Michigan’s lone blemish was a loss at Michigan State last month after the Wolverines built a 16-point lead. With that exception, the Wolverines have been able to shake what has been a knock on the program under Harbaugh and that’s the consistent ability to finish, especially in November.
The Wolverines had a critical win at Penn State two weeks ago, not packing it in after a strip sack that led to a Penn State score to take the lead late. Quarterback Cade McNamara led them on a game-winning touchdown drive. He had done that earlier in the season at Nebraska, as well, but this was about November and finishing late.
“I think that’s changed because of the togetherness of our whole team,” linebacker and two-time captain Josh Ross said, echoing Vastardis’ togetherness theme. “Just the way we play for each other. We got each other’s backs, and that’s the way we play, and that’s the way we approach everything we do.
“Just as far as us finishing, you guys will see that part. Ain’t no need to talk about it, because you guys are gonna see that.”
That’s another trait this Michigan team has shown in late November that others haven’t – confidence. Teams often reflect their quarterback, and McNamara has never been short on self-belief. It also comes from defensive leader Aidan Hutchinson, the overall team leader and its spark.
“I think we’ve silenced the critics for the most part,” Hutchinson, appearing this week on the “Inside Michigan Football” radio show, said. “We have this one final test against Ohio State. This is a team that we simply haven’t beaten in many years. It’s something that we have to get over. Hopefully we will go out there and get the win and break that streak.”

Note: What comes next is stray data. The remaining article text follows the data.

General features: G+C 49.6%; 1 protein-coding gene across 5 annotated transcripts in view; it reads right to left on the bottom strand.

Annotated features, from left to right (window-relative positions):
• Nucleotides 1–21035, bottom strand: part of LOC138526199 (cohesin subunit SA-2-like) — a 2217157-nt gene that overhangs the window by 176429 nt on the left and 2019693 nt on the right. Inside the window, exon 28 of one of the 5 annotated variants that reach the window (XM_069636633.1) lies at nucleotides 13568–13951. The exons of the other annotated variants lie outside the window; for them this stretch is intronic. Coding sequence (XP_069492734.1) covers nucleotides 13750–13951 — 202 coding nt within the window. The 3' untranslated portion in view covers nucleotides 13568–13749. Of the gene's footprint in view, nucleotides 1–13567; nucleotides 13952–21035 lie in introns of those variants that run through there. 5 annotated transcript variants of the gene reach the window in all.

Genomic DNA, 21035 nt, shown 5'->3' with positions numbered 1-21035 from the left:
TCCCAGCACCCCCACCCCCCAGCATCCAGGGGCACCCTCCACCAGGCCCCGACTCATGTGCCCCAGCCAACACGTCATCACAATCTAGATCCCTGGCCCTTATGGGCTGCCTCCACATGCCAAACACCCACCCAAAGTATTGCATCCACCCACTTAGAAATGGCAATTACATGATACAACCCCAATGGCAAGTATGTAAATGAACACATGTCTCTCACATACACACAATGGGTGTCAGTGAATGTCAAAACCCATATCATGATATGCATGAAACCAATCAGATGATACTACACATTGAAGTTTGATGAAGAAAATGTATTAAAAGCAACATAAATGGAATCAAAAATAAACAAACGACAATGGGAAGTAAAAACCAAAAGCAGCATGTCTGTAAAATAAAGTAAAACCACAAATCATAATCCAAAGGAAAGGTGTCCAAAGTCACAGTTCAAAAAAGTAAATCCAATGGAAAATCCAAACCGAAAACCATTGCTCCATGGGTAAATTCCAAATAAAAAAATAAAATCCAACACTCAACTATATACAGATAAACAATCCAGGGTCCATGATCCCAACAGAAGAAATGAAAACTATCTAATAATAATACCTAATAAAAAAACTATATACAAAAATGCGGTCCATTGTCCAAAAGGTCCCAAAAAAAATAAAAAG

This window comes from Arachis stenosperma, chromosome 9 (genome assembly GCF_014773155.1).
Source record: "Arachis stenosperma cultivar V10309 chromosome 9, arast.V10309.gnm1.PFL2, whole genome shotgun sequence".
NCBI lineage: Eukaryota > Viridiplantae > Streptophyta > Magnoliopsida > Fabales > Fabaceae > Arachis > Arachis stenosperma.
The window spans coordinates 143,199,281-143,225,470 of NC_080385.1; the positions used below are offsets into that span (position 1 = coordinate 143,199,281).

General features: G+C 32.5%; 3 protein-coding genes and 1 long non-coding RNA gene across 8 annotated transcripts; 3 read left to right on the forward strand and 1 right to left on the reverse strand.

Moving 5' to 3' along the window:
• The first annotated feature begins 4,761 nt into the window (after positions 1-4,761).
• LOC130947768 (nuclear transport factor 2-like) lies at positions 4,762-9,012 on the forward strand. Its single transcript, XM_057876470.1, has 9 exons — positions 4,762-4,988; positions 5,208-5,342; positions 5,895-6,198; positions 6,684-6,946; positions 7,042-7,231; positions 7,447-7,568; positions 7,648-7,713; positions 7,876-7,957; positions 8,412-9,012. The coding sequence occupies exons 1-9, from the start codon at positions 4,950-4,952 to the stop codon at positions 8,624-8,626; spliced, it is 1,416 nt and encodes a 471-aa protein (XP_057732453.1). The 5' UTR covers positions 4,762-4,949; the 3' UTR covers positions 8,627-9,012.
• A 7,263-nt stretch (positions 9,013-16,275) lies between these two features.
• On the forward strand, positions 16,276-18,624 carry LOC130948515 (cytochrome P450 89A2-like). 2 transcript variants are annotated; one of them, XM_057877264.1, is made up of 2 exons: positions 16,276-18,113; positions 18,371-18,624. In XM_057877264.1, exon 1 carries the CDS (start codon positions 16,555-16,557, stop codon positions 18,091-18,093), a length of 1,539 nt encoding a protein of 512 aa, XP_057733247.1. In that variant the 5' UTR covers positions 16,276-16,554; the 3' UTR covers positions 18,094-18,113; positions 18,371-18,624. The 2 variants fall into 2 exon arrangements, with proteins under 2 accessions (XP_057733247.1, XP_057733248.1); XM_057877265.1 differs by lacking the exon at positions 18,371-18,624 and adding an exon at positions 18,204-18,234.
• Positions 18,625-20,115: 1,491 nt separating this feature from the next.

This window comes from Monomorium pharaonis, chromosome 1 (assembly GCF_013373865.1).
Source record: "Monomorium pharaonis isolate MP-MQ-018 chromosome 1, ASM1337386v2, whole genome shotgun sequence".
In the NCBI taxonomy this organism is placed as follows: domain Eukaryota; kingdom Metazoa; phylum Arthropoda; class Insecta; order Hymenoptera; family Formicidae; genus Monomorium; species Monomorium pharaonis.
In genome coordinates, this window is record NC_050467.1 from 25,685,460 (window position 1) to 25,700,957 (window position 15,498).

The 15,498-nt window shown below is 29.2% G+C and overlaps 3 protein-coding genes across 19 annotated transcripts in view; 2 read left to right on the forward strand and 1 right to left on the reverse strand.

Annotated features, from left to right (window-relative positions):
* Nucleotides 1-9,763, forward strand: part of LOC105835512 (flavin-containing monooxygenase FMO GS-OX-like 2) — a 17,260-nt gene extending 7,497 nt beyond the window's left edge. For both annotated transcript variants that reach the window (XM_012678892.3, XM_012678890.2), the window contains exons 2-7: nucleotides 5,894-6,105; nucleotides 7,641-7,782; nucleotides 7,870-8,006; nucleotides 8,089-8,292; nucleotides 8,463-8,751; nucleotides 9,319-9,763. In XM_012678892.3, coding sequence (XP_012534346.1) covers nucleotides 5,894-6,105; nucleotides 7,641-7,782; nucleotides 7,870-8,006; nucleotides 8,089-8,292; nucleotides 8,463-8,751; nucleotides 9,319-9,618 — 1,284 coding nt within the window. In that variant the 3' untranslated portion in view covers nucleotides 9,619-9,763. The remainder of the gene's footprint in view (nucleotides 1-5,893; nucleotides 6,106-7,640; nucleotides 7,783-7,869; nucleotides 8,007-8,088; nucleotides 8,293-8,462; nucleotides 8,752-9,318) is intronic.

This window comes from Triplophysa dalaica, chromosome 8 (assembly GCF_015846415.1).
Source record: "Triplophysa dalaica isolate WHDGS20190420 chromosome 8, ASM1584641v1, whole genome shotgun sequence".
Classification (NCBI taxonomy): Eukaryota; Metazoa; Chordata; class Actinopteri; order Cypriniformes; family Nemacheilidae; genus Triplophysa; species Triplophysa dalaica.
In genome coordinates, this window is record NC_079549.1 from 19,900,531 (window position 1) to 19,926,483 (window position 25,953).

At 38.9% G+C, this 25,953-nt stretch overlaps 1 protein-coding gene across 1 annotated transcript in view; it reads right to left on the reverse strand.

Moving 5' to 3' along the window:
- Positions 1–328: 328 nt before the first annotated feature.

While this game means everything for Hutchinson, for the team, for Harbaugh, the senior is making clear the Wolverines can’t let their emotions get the better of them. This goes back to their preparation and relying on that weekly muscle memory of going about things in a disciplined way to get results.
“You do get emotional and you do want it so bad and that makes you focus so much on just winning and the outcome,” he said. “That’s one thing I’m gonna stress this week is staying unemotional and staying in the process and focus on just taking one play at a time.”
It is about trusting that process that has advanced Michigan to this moment. The Wolverines have spoken all season about their brotherhood, about knowing that anyone who goes into the game at any moment, whether that player makes a big play or a mistake, will have the backing of his teammates.
“It’s everything we worked for,” edge rusher David Ojabo said on the radio show. “We’ve been preaching this since way before and decided we’re going to band together as brothers and buy-in. That was the biggest thing was buying in. We all have one goal and are working toward it.
“That’s like a dream. We’re all living a dream and it’s on us to make it happen.”